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Jul 08, 2013 11:52 AM EDT

Garmin HUD Release Date, Specs: New Device Connects Smartphones to In-Car GPS

HUD Display
(Photo : Flickr.com) Garmin's HUD will feature a transparent lens display like this to make it easy for drivers to read the direction and maintain focus on the road.

Garmin has introduced its next navigational gadget, hoping to make GPS use safer and easier.

According to SlashGeer.com, the device, simply named Garmin HUD (head-up display), will project a transparent film onto the car's windshield and will connect via Bluetooth to a smartphone.

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The iPhone, Windows 8 phone and Android smartphones will be able to project their mapping app directly into the driver's line of sight without getting in the way. The objective is to stop drivers from glancing down at their phone and to have the next direction projected to them.

The display will show the driver the next direction, current speed, speed limit, estimated arrival time, as well as recommending the best lane to travel in and upcoming traffic delays. The display is also small enough to fit right on the dashboard, projecting into the bottom corner of the driver's line of vision.

The new GPS device costs $130 and will not be compatible with the Google Maps app, or with a phone's stock mapping tool. The Wall Street Journal reported use of the Garmin HUD will require either the Garmin StreetPilot or the NAVIGON app, both priced at $29.99 and up.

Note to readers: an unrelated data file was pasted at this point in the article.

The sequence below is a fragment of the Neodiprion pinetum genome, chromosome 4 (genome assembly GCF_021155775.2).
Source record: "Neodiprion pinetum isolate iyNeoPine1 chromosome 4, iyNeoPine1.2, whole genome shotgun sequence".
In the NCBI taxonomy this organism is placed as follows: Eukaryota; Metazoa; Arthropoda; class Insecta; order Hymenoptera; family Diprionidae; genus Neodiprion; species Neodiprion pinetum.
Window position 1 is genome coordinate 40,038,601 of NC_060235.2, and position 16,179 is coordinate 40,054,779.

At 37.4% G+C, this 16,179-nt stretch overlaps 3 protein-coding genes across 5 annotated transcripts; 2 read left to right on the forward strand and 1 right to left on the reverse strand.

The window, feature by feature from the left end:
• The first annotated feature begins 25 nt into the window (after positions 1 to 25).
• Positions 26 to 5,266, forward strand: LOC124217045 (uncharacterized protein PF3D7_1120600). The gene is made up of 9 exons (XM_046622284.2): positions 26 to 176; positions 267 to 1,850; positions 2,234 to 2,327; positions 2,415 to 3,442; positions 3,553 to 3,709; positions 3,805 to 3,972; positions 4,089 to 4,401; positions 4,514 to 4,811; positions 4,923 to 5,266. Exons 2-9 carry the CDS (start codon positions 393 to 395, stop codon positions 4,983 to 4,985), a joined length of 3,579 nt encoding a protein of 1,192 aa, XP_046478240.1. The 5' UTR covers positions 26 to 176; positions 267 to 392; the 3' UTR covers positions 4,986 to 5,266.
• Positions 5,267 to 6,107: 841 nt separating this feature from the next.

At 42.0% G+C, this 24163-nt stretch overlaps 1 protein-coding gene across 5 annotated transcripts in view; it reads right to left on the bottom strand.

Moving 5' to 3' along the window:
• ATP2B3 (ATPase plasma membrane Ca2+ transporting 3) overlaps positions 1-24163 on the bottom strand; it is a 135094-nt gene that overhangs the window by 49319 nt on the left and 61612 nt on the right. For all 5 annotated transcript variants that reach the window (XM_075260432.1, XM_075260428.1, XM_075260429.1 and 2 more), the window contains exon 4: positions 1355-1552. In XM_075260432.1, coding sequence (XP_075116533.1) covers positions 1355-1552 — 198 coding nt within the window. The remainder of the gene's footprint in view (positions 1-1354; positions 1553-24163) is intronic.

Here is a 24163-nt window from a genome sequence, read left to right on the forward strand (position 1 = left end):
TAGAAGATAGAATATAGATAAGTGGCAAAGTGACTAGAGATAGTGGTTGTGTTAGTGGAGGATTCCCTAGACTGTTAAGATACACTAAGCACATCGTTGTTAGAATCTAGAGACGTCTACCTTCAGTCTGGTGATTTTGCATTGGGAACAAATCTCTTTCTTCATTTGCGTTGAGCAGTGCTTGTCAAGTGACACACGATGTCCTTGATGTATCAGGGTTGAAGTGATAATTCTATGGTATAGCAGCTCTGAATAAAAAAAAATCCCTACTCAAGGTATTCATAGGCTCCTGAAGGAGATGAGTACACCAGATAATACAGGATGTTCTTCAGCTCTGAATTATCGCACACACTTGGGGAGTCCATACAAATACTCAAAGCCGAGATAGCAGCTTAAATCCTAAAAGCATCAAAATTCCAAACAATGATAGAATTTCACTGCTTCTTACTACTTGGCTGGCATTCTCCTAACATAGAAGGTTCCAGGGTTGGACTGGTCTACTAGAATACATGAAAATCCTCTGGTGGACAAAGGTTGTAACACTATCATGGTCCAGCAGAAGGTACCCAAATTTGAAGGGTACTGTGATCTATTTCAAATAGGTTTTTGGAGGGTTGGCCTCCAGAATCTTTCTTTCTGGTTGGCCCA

"HUD redefines the navigation experience by allowing drivers to find their way without taking their eyes off the road," Dan Bartel, Garmin vice president of worldwide sales, said in a statement. "Head-up displays currently have their place in select high-end cars, but HUD makes this technology available as an aftermarket accessory for any vehicle, at an affordable price."

The device can also connect via Bluetooth to a car's stereo to project the mapping app's turn-by-turn voice commands. Furthermore, if the phone is playing music through the car's speakers, the HUD will automatically dull the music to give the command. The device will not interrupt the navigation when an incoming call is being received.

Users do not have to display the screen on their windshield if they do not want to because the device comes with an attachable reflector lens. The device is expected to be available later this summer.

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